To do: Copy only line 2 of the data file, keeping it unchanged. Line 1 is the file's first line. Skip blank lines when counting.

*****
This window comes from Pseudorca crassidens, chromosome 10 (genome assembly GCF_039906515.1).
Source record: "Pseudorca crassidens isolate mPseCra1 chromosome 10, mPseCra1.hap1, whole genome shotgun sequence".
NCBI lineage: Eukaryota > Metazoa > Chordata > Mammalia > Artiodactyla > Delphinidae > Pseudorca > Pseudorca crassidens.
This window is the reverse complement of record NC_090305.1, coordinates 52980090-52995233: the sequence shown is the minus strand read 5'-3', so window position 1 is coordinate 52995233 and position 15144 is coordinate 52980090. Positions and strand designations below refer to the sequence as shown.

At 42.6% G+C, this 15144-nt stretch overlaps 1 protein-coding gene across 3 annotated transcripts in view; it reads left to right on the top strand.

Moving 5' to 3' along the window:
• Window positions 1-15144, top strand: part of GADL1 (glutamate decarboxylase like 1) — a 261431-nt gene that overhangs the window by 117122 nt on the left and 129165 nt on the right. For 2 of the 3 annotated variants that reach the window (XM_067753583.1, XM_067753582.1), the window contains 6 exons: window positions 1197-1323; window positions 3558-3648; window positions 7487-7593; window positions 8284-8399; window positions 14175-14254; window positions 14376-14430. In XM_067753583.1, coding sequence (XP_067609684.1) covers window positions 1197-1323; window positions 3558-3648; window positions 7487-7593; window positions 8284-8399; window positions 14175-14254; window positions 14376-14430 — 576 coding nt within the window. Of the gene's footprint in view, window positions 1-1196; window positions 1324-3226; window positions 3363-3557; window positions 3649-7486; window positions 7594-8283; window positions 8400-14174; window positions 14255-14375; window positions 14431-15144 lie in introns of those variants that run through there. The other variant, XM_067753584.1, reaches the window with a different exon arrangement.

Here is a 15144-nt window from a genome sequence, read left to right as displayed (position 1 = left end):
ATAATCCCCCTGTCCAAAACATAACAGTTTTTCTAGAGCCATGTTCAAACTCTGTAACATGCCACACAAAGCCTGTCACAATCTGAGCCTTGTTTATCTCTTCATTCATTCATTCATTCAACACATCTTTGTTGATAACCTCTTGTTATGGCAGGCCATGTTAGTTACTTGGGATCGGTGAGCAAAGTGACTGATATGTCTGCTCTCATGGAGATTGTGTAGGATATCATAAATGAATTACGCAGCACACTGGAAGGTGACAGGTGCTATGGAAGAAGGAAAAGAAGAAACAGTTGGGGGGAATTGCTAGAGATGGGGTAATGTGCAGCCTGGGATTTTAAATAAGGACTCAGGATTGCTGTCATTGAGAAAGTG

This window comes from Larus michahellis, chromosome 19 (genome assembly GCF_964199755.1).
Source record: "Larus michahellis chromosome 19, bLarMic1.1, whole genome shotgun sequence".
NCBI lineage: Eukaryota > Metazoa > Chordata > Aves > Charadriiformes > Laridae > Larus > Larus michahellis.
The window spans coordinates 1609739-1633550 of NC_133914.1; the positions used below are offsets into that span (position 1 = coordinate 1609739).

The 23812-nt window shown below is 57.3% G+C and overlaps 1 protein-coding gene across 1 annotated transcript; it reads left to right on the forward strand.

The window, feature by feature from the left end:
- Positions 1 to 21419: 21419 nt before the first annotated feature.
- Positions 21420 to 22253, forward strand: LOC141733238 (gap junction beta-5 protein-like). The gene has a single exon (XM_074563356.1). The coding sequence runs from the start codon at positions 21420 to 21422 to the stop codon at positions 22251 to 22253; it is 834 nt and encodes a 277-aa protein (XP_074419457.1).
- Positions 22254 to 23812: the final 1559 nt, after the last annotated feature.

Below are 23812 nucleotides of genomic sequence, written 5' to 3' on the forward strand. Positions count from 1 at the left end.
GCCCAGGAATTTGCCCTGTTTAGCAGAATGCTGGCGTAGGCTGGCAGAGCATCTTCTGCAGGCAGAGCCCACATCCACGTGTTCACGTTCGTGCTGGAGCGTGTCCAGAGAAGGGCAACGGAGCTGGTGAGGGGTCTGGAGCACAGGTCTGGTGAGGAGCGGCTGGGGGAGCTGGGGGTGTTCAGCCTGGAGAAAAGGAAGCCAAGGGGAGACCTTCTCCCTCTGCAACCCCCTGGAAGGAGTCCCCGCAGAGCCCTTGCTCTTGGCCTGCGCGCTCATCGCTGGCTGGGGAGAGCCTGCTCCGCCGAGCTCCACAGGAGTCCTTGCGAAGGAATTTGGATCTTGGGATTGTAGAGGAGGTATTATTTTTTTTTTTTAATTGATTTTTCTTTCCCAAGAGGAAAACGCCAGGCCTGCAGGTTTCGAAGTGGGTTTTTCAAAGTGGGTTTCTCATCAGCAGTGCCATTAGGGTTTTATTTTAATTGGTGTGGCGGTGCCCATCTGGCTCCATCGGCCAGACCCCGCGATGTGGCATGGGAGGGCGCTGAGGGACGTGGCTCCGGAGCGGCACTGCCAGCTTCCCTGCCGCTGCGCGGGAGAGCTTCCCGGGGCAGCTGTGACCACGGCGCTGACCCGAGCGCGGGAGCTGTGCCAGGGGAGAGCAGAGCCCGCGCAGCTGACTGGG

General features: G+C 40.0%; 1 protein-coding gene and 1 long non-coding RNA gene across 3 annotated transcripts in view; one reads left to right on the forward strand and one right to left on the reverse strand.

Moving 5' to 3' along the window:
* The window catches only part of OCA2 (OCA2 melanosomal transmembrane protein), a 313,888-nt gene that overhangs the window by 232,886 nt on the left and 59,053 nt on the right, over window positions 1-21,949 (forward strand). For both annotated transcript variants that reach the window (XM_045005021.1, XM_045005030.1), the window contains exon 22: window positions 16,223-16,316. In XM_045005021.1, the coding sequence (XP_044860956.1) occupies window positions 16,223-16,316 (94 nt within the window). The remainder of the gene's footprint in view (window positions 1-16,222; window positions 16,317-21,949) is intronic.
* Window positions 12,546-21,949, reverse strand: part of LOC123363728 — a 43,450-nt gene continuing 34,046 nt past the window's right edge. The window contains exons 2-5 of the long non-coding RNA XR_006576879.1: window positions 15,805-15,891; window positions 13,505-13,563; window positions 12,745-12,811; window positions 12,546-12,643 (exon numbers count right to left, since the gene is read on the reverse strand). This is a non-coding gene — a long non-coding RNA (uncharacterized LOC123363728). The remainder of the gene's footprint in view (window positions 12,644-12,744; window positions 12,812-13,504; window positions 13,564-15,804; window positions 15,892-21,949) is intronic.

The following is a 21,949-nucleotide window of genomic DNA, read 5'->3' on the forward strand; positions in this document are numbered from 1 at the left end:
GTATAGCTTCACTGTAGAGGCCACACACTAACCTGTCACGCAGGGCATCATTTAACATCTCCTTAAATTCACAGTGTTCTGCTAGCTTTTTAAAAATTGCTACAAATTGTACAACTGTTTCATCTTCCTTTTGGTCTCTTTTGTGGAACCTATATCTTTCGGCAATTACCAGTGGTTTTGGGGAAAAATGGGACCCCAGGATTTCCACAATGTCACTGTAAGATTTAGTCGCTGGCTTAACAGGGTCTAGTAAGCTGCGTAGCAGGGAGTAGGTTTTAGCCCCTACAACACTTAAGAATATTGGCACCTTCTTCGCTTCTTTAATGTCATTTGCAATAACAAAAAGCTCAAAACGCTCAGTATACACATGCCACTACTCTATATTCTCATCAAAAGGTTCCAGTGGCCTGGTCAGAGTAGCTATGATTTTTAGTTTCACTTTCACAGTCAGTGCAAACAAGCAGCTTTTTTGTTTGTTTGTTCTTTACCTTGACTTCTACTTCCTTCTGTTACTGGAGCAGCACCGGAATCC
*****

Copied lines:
Source record: "Pseudorca crassidens isolate mPseCra1 chromosome 10, mPseCra1.hap1, whole genome shotgun sequence".